deterministic effect

deterministic effect

(dē-tĕr″mĭ-nis′tik)
An effect that has a threshold of chemical or radiation exposure below which are no measurable effects and above which the severity is dose-related.
References in periodicals archive ?
The author argues that depictions of gambling were influenced by evolutionism and DarwinEs ideas about the deterministic effect of chance.
The threshold dose for a specific deterministic effect depends on the type of radiation, on the dose-rate pattern over time (i.
It is evident that smaller doses of radiation, which are generally encountered in many diagnostic procedures, may not exceed the threshold dose for deterministic effects.
4) The main biological effects caused by ionising radiation are stochastic and deterministic (non-stochastic) effects; stochastic effects may occur while deterministic effects will occur.
13) According to one expert, doses greater than 25 rem are often received in a short period of time, producing deterministic effects, the severity of which increases with dose.
Ionising radiation has either stochastic or deterministic effects on the exposed individual.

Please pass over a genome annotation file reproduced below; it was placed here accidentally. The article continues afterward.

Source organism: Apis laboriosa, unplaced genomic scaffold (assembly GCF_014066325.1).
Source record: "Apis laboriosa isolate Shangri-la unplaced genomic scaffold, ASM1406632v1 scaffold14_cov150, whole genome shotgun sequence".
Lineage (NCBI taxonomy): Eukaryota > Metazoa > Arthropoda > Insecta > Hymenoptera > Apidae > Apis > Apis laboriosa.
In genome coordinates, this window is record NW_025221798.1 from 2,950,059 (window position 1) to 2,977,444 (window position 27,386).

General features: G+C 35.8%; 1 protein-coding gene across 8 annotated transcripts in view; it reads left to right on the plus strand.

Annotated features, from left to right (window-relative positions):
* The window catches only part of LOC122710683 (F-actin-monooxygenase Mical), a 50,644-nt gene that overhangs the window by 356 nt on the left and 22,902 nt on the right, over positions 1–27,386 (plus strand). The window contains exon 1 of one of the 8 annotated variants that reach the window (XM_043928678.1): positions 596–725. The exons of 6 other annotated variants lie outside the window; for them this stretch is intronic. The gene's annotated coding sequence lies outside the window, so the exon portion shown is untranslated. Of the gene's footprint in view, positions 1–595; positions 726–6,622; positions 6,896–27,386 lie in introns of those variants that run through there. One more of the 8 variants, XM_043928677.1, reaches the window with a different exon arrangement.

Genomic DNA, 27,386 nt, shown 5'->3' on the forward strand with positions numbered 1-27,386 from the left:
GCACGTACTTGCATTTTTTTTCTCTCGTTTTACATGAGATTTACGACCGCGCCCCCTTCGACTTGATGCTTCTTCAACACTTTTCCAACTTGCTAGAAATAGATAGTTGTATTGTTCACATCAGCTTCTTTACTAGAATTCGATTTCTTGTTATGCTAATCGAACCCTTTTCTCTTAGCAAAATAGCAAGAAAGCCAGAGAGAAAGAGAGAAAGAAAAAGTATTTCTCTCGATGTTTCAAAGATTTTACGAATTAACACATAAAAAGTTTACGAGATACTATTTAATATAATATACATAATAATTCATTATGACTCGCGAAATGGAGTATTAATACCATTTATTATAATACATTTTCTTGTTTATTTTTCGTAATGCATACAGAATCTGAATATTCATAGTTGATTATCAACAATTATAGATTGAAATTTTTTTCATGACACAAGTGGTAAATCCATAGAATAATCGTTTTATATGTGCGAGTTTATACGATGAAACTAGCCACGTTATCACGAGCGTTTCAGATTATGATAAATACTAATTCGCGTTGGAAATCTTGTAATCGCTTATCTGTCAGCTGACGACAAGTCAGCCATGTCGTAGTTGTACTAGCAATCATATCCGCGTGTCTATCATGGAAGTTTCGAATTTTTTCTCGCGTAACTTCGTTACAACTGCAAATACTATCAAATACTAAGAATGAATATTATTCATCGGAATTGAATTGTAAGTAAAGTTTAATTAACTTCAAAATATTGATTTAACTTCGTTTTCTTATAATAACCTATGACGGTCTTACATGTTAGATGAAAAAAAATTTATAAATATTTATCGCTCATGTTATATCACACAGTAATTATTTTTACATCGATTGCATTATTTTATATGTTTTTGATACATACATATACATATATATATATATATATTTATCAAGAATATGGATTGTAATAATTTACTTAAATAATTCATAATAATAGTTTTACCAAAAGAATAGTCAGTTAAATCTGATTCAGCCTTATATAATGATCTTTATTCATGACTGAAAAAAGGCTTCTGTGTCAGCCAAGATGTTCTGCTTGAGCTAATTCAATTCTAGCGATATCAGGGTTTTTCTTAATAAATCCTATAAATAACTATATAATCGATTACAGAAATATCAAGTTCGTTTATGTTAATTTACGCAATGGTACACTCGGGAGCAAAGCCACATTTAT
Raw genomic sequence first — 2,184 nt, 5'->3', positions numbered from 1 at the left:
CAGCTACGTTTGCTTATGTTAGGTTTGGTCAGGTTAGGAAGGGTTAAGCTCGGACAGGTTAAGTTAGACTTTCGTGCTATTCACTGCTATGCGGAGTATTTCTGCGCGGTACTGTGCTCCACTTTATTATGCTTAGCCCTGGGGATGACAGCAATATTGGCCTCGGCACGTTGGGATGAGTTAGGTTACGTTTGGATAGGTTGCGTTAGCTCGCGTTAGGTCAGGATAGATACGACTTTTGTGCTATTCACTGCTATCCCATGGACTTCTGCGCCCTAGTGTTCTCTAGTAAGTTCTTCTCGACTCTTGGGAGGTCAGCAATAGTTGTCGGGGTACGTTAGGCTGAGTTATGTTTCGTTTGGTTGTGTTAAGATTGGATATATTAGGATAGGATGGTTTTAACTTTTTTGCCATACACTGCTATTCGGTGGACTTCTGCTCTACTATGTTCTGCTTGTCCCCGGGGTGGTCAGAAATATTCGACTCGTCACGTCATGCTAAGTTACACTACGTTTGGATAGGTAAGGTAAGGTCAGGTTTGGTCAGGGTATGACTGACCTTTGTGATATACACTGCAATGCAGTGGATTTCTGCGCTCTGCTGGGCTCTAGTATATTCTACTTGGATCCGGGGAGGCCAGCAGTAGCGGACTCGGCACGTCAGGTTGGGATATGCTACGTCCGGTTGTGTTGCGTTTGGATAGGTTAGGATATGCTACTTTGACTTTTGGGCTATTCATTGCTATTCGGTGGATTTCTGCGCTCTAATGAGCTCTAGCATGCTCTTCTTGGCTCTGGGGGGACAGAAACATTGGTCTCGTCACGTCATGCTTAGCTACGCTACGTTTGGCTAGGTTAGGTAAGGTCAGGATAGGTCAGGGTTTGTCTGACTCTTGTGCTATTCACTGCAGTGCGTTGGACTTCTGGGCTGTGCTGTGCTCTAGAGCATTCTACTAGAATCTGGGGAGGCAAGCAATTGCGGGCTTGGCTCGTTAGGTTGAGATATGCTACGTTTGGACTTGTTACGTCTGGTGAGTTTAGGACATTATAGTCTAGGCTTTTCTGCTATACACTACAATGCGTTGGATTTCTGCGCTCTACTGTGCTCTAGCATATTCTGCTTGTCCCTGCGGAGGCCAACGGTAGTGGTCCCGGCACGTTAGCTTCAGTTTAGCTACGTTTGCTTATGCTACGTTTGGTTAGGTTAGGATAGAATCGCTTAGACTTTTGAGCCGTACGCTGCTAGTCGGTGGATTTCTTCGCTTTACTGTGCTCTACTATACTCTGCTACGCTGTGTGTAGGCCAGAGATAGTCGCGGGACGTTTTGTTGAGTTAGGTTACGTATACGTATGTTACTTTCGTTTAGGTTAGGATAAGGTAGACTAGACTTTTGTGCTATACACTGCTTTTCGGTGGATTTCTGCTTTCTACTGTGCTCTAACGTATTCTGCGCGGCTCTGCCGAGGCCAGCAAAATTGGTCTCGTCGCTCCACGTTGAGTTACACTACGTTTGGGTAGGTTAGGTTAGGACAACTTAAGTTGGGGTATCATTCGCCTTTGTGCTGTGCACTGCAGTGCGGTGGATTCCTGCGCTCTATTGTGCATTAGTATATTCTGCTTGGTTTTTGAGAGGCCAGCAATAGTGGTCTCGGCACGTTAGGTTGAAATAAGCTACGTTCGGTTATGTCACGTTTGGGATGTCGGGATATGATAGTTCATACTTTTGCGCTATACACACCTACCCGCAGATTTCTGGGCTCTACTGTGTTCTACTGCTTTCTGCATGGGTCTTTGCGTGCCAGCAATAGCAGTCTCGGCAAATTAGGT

They cover basic radiation physics, chemistry and biology, sources of possible radiation exposure, effects on genetic materials, cancer induction and dose-responsive models, carginogenesis of specific sites, deterministic effects of radiation and effects in combination with other agents, exposure in utero, psychological perceptions about radiation, hormesis, effects on individuals, and comparisons of uranium, plutonium, and radium.
There are several deterministic effects of interest to radiologic technologists, including cataract formation in the lens of the eye and fertility impairment.
A tentative finding is that deterministic effects are relatively more important than stochastic ones.
Historically, the first permissible dose proposed was linked to deterministic effects of ionizing radiation.
Lewis suggests a view of development that minimalizes the potential for lasting, deterministic effects of a child's early experiences without careful consideration of the context - individual, interpersonal, institutional, and cultural - of the child at later ages.
In comparison with stochastic effects, deterministic effects are a greater cause of concern in diagnostic radiology as they occur above a certain threshold dose.
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